The purpose of your email subject line is to get the recipient to open the email. It’s not a space-filler and should never be an afterthought.
You can’t take subject lines for granted.
Mix up your approach to subject lines to keep recipients interested. Break free from dull copy by bucking your usual conventions. Here are six tricks for better subject lines.
1. Make It Personal
Think about your subscribers and readers. Which ones are your strongest prospects? Which are your loyal collectors?
Write directly to these people as you’re crafting your message and your subject line by opting for the words You and Your over Me, My and Mine as much as possible. Write to them in a conversational, authentic tone.
2. Be Specific
Don’t use the same subject line for every email to your list. If we see the subject line News from Diane Jenson’s Studio every month in our inboxes, we begin to think it’s the same message over and over again.
You want readers to know that there is unique content in each message.
3. Add an Identifier
If you send a regular newsletter, create an identifying phrase to use at the beginning of your subject line. For example, notice that I use [ArtBiz] in the subject line for this newsletter. You can use something like [JensonArt] and add the topic after the identifier: [JensonArt] Small work, big ideas.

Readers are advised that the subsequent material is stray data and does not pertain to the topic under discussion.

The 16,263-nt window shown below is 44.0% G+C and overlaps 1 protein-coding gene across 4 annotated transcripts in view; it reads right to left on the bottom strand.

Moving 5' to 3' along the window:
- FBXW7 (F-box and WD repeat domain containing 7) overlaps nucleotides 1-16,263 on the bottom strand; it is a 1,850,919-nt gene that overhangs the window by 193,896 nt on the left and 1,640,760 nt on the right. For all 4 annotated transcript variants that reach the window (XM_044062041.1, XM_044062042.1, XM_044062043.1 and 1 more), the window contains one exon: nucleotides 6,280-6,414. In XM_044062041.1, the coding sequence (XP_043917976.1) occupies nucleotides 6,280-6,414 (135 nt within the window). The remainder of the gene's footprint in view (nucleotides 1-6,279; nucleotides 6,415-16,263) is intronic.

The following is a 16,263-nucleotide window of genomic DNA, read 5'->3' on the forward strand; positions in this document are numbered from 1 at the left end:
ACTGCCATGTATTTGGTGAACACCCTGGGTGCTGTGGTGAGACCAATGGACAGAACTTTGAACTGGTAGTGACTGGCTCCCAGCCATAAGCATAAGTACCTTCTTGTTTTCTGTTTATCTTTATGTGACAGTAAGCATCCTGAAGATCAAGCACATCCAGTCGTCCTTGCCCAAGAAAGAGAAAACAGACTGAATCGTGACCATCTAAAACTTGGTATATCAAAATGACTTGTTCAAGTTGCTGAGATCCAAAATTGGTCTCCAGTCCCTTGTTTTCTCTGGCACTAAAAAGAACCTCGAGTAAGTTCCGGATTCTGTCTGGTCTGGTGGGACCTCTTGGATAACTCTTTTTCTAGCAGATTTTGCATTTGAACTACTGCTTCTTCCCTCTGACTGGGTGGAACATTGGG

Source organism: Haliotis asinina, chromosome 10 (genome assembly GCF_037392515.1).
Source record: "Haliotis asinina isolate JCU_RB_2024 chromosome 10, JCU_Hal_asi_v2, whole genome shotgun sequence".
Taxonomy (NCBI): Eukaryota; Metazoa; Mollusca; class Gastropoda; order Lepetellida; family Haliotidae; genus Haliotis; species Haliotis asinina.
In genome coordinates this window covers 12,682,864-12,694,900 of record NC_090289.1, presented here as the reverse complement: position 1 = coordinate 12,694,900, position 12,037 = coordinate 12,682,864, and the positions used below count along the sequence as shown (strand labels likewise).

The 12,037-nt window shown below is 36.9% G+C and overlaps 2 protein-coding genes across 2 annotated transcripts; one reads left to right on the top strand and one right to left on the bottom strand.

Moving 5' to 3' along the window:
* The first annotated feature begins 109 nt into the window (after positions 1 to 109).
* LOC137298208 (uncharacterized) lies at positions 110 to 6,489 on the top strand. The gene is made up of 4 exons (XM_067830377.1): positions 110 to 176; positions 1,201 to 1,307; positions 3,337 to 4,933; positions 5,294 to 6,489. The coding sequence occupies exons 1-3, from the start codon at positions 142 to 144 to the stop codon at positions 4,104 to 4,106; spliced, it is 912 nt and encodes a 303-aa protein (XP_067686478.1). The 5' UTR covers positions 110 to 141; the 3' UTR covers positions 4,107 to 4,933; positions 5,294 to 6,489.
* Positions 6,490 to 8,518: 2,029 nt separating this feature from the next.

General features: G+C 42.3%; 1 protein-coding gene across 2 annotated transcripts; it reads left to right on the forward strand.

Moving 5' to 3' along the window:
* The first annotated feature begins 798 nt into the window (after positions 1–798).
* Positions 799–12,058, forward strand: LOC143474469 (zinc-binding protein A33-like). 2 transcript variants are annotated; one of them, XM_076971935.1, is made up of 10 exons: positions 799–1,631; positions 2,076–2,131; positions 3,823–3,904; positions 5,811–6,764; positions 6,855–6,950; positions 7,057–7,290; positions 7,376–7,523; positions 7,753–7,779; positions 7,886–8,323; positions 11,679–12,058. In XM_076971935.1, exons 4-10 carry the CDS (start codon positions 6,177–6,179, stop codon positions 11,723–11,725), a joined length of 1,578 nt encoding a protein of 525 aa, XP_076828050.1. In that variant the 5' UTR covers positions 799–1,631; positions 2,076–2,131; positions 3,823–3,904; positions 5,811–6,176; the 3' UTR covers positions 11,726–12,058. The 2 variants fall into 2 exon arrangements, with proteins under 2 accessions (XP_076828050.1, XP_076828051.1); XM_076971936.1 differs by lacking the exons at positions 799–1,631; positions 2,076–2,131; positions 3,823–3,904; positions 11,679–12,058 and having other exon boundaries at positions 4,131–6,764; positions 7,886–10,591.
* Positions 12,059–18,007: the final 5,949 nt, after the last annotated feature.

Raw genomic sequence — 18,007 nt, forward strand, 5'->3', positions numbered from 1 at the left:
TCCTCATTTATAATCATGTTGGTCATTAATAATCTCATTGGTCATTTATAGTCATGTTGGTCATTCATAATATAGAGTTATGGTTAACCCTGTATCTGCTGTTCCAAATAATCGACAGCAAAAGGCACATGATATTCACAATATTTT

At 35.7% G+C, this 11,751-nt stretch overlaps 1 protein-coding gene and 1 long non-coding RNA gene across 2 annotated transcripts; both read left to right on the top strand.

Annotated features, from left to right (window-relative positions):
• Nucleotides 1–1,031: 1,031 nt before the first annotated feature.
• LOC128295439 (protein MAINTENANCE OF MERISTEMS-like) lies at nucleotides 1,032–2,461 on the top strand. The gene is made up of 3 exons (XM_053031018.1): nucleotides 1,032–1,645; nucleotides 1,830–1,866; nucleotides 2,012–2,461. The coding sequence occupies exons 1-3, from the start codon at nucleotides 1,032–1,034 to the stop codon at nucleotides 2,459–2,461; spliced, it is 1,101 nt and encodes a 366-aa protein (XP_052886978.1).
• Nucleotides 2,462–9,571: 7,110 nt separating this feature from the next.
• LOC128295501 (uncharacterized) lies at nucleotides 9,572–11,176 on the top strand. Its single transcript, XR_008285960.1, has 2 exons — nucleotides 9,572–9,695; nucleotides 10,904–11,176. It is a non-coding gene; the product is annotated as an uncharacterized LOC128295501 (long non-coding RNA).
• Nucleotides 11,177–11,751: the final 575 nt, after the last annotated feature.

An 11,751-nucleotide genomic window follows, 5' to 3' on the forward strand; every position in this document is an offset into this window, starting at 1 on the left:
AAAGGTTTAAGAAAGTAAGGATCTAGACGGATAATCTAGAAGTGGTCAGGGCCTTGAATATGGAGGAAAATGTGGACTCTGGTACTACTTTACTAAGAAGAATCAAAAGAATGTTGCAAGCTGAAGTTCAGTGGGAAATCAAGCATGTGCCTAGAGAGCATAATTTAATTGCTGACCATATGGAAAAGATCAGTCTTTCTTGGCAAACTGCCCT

4. Read and Notice What Works for Others
Notice which subject lines you’re drawn to and which you delete without thought. Read newspapers for ideas and, as numerous copywriters suggest, study the headlines on the cover of Cosmopolitan magazine.
5. Use Numerals Instead of Written Text — and Use Unexpected Numbers
The number 50 has more of a visual impact than the word fifty.
Speaking of which, fifty characters, including spaces, is a good length for a subject line. Note, however, that I chose to use 49 in the title of this article because 49 is a more interesting number than 50.
6. Ask a question
Questions are powerful! People have opinions about everything and are happy to be asked. If you want to engage your readers in a dialogue, use a question in your subject line. Something like: Will you be at the gallery on Thursday?
Look over your past few email broadcasts. How could you have written the subject line differently in order to get a better open rate?
Share your headlines below and maybe you’ll get some feedback.
Note: This is edited and excerpted for an article I wrote for the December issue of Art Calendar (now Professional Artist).